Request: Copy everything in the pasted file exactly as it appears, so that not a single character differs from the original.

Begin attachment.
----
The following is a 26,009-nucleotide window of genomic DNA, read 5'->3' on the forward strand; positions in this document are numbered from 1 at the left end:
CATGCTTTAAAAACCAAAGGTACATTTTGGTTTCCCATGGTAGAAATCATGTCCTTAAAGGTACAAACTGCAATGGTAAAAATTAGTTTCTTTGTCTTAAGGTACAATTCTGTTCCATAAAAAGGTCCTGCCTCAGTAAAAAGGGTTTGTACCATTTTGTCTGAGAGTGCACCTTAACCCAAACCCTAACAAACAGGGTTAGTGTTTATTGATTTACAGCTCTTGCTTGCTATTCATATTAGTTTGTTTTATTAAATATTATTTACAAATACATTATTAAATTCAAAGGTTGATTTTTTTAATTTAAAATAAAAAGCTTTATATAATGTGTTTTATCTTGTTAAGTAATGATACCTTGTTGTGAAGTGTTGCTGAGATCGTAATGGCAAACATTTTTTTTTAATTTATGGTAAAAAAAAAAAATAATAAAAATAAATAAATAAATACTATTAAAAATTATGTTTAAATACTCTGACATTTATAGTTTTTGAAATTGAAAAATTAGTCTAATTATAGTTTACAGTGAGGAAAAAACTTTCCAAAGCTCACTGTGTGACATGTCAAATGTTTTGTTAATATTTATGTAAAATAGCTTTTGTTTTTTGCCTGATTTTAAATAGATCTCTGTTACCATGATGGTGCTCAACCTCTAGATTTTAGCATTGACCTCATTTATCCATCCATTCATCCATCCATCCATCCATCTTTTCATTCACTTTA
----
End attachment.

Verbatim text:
The following is a 26,009-nucleotide window of genomic DNA, read 5'->3' on the forward strand; positions in this document are numbered from 1 at the left end:
CATGCTTTAAAAACCAAAGGTACATTTTGGTTTCCCATGGTAGAAATCATGTCCTTAAAGGTACAAACTGCAATGGTAAAAATTAGTTTCTTTGTCTTAAGGTACAATTCTGTTCCATAAAAAGGTCCTGCCTCAGTAAAAAGGGTTTGTACCATTTTGTCTGAGAGTGCACCTTAACCCAAACCCTAACAAACAGGGTTAGTGTTTATTGATTTACAGCTCTTGCTTGCTATTCATATTAGTTTGTTTTATTAAATATTATTTACAAATACATTATTAAATTCAAAGGTTGATTTTTTTAATTTAAAATAAAAAGCTTTATATAATGTGTTTTATCTTGTTAAGTAATGATACCTTGTTGTGAAGTGTTGCTGAGATCGTAATGGCAAACATTTTTTTTTAATTTATGGTAAAAAAAAAAAATAATAAAAATAAATAAATAAATACTATTAAAAATTATGTTTAAATACTCTGACATTTATAGTTTTTGAAATTGAAAAATTAGTCTAATTATAGTTTACAGTGAGGAAAAAACTTTCCAAAGCTCACTGTGTGACATGTCAAATGTTTTGTTAATATTTATGTAAAATAGCTTTTGTTTTTTGCCTGATTTTAAATAGATCTCTGTTACCATGATGGTGCTCAACCTCTAGATTTTAGCATTGACCTCATTTATCCATCCATTCATCCATCCATCCATCCATCTTTTCATTCACTTTA